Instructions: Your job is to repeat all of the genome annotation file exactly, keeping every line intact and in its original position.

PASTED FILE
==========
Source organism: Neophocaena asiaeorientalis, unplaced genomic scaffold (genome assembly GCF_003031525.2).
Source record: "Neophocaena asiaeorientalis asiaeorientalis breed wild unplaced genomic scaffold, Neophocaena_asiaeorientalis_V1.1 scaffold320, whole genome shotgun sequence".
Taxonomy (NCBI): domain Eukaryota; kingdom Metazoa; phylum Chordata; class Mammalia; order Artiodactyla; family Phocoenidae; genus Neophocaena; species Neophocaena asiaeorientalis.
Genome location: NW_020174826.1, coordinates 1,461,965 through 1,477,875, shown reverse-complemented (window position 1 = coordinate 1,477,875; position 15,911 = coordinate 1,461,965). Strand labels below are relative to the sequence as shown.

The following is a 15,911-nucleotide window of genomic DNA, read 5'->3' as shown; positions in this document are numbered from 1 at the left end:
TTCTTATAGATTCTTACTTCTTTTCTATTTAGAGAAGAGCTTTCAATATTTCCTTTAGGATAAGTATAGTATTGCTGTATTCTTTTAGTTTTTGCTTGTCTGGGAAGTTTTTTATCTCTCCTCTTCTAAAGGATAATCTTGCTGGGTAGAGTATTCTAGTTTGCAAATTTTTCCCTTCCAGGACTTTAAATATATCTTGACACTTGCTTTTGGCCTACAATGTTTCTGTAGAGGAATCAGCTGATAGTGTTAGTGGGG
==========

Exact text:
Source organism: Neophocaena asiaeorientalis, unplaced genomic scaffold (genome assembly GCF_003031525.2).
Source record: "Neophocaena asiaeorientalis asiaeorientalis breed wild unplaced genomic scaffold, Neophocaena_asiaeorientalis_V1.1 scaffold320, whole genome shotgun sequence".
Taxonomy (NCBI): domain Eukaryota; kingdom Metazoa; phylum Chordata; class Mammalia; order Artiodactyla; family Phocoenidae; genus Neophocaena; species Neophocaena asiaeorientalis.
Genome location: NW_020174826.1, coordinates 1,461,965 through 1,477,875, shown reverse-complemented (window position 1 = coordinate 1,477,875; position 15,911 = coordinate 1,461,965). Strand labels below are relative to the sequence as shown.

The following is a 15,911-nucleotide window of genomic DNA, read 5'->3' as shown; positions in this document are numbered from 1 at the left end:
TTCTTATAGATTCTTACTTCTTTTCTATTTAGAGAAGAGCTTTCAATATTTCCTTTAGGATAAGTATAGTATTGCTGTATTCTTTTAGTTTTTGCTTGTCTGGGAAGTTTTTTATCTCTCCTCTTCTAAAGGATAATCTTGCTGGGTAGAGTATTCTAGTTTGCAAATTTTTCCCTTCCAGGACTTTAAATATATCTTGACACTTGCTTTTGGCCTACAATGTTTCTGTAGAGGAATCAGCTGATAGTGTTAGTGGGG